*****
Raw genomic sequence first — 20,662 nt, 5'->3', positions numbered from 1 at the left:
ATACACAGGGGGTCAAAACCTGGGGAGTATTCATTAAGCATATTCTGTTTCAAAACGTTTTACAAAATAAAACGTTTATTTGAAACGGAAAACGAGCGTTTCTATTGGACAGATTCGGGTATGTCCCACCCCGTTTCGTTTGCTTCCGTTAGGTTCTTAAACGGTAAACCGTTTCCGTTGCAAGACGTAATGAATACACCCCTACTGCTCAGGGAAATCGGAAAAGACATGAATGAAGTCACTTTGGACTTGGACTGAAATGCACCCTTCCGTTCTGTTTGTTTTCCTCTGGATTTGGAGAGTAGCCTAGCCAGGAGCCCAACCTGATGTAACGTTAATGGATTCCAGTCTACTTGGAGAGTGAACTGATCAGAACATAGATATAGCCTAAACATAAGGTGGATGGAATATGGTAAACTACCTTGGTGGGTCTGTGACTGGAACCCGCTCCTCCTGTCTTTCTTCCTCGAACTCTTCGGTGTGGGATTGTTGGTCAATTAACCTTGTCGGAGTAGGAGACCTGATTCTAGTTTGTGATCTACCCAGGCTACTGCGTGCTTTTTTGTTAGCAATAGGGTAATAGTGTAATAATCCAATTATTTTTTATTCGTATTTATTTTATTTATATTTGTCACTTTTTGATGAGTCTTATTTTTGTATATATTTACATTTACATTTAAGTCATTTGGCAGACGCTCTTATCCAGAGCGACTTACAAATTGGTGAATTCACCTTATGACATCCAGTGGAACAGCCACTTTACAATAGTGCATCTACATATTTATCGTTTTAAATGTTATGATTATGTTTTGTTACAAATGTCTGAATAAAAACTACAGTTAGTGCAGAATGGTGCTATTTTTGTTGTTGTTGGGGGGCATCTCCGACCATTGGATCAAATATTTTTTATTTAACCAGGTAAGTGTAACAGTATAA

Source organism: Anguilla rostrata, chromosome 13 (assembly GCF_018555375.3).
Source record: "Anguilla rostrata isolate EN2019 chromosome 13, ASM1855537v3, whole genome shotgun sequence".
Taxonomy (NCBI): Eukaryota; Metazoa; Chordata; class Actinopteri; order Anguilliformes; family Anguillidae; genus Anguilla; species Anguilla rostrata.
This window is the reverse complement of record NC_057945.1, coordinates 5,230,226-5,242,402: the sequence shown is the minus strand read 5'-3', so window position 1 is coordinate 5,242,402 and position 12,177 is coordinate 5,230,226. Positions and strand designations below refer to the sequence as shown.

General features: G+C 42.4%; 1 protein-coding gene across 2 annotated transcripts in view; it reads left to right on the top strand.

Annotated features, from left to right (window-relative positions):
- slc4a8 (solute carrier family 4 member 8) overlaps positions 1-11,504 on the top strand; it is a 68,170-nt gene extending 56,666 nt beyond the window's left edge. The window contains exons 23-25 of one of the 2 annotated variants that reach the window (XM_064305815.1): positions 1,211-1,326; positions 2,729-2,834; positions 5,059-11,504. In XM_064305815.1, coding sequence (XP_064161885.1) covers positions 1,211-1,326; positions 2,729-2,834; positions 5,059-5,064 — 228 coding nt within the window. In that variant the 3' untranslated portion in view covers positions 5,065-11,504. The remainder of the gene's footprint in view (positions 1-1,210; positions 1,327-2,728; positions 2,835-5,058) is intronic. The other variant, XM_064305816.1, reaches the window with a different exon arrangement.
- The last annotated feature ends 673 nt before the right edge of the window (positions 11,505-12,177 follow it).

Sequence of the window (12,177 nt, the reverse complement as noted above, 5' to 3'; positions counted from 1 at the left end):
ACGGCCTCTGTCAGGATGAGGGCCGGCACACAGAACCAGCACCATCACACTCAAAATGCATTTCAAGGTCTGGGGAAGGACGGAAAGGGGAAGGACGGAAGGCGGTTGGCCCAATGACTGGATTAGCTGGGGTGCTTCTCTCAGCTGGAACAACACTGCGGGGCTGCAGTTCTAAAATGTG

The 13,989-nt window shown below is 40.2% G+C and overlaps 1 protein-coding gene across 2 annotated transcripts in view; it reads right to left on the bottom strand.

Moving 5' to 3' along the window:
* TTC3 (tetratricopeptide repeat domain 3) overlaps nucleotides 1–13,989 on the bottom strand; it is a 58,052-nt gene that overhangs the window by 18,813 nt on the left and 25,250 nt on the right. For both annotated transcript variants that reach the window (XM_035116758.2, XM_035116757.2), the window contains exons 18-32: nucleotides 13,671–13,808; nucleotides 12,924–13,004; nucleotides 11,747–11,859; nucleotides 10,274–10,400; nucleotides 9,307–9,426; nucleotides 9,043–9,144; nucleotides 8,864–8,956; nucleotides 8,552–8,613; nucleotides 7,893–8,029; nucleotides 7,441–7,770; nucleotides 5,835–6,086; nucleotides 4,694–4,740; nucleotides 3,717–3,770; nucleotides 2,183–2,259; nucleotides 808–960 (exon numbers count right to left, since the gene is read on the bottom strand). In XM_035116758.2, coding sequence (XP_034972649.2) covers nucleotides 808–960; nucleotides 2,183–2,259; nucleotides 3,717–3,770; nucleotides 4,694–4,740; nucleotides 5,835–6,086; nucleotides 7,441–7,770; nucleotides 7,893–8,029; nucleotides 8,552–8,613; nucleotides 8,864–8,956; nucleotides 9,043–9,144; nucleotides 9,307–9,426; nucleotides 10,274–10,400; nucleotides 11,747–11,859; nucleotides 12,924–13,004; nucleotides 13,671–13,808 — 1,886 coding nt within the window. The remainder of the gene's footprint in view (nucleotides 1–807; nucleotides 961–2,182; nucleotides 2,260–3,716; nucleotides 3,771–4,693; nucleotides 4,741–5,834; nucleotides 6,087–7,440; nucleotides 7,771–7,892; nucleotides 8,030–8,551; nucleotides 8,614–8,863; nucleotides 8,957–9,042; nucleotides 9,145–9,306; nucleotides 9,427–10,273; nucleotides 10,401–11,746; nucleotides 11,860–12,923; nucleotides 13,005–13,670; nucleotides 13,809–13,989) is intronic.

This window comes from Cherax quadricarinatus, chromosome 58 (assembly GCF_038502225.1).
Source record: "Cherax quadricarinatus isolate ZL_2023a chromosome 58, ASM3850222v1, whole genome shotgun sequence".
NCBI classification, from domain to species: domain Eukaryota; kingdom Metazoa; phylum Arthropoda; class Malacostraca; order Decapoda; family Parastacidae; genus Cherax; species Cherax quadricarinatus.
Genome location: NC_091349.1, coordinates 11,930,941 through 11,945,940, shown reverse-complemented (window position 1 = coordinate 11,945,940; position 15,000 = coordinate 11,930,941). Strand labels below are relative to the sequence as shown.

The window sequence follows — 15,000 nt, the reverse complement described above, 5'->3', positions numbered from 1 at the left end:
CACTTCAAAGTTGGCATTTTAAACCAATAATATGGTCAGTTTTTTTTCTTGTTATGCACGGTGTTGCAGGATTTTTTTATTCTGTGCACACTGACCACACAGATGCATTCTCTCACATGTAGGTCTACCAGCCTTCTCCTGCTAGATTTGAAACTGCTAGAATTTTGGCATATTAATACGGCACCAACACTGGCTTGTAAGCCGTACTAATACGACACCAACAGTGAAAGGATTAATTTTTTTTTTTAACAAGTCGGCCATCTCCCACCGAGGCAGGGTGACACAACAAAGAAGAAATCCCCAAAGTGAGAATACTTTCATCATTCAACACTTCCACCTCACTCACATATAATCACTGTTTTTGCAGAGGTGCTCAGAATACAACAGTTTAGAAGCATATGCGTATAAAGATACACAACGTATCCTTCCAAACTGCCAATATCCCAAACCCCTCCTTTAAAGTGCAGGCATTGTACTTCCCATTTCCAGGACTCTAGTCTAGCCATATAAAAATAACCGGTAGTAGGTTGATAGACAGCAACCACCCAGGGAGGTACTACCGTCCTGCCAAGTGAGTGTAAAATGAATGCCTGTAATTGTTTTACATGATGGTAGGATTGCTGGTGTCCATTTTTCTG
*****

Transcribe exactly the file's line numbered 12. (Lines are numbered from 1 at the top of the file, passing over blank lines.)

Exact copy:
ACGGCCTCTGTCAGGATGAGGGCCGGCACACAGAACCAGCACCATCACACTCAAAATGCATTTCAAGGTCTGGGGAAGGACGGAAAGGGGAAGGACGGAAGGCGGTTGGCCCAATGACTGGATTAGCTGGGGTGCTTCTCTCAGCTGGAACAACACTGCGGGGCTGCAGTTCTAAAATGTG